Black Theatre alive and kicking in South Africa
Black Theatre, activist theatre by and for black South Africans, flourished under apartheid. However, according to Francis Rangoajane, the democratisation of South Africa has in no way diminished the importance of this art form. PhD defence 16 November.
Rangoajane, himself from South Africa, gives a clear definition of Black Theatre, ‘It is theatre made by black people who expose the problems of the black majority, played by black actors and for a black public. The aim is to make the black majority politically and socially aware.’
Under apartheid, the plays were often about laws that were implemented to restrict the freedom of the black population. What dominated the daily life of black South Africans were matters such as racism, life in the townships, poverty and discrimination. The plays were often about the personal experiences of the theatre-makers themselves.
Rangoajane says, ‘In a country where the rich white elite controlled television, radio and newspapers, theatre was cheap and accessible to the masses. More importantly, however, it was extremely effective because it was much more difficult to censor than literature, for example. In other words, it was relatively easy to produce but very difficult to control.'
Rangoajane himself was involved in Black Theatre as an actor, both before and after apartheid. He does not see this involvement as an obstacle but rather as a plus point for someone wanting to write about the subject. ‘Drama must be evaluated in the context of its own conventions,’ he says. ‘You have to be black to understand black theatre. Black Theatre is not about form but is about the personal experience of the black population. Researchers are always influenced by experiences, values and norms. It is more important that you recognise these influences and share them with the reader than that you assume a false neutrality.’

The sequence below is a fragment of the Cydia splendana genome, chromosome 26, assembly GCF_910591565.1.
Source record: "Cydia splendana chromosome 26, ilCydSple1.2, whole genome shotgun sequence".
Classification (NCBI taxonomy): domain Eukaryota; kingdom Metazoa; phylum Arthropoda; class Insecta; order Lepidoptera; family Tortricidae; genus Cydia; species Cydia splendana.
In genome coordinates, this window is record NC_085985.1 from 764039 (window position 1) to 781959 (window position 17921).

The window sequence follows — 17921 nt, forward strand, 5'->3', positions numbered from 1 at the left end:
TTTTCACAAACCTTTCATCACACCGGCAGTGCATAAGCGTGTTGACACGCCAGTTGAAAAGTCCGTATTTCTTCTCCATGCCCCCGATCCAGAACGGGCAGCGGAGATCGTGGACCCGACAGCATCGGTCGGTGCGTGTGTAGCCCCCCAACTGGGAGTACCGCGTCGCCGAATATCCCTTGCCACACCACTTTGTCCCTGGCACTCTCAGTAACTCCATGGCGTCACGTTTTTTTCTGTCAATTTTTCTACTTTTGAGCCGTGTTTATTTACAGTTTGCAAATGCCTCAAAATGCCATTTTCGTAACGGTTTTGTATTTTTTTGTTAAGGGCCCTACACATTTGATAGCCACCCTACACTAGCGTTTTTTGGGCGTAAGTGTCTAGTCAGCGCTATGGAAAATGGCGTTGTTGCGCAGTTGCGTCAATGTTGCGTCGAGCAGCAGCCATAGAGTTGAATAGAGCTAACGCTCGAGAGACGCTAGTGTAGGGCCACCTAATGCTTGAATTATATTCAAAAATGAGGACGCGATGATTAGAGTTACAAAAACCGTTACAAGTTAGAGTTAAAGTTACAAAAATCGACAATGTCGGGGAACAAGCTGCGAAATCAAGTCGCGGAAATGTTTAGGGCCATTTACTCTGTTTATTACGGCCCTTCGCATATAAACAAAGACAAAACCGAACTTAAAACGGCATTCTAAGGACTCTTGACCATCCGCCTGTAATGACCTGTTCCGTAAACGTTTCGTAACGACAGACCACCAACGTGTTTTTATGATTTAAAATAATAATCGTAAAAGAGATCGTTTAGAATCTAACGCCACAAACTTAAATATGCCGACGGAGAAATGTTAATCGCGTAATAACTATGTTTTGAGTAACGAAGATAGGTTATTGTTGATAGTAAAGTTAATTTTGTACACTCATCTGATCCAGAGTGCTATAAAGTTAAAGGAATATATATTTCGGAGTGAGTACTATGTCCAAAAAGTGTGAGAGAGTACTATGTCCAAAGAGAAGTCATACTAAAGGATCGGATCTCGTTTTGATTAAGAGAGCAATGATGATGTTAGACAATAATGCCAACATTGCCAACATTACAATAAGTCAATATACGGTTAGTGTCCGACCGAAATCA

Many researchers agree that Black Theatre had an important role in the struggle of Black South Africans for freedom. It was expected that, in the long run, once apartheid had been abolished Black Theatre would disappear. But Rangoajane concludes, after a detailed analysis of plays from 1990 onwards, that it is still alive and kicking, ‘The problems of black South Africans did not go away with the democratisation of South Africa. There is still great inequality in terms of education and skills. The plays have changed along with the new reality.’
Apartheid is no longer the most important theme for older theatre-makers, but they still refer to it a lot, Rangoajane found. The younger generation is mainly concerned with contemporary themes such as corruption, crime, poverty and unemployment. A third group focuses on equal rights of women, the poor relation in the collective fight for equality. The new South Africa therefore still provides theatre-makers with enough in the way of subject matter. Does Rangoajane hope that Black Theatre will make itself redundant in the long run? ‘I don’t think that’s possible. Black Theatre portrays the life and experiences of the black masses. As long as there are black people there will be Black Theatre.’
Wednesday 16 November 2011, 11.15 hrs
Political Shifts and Black Theatre in South Africa
Supervisor: Prof. E.J. van Alphen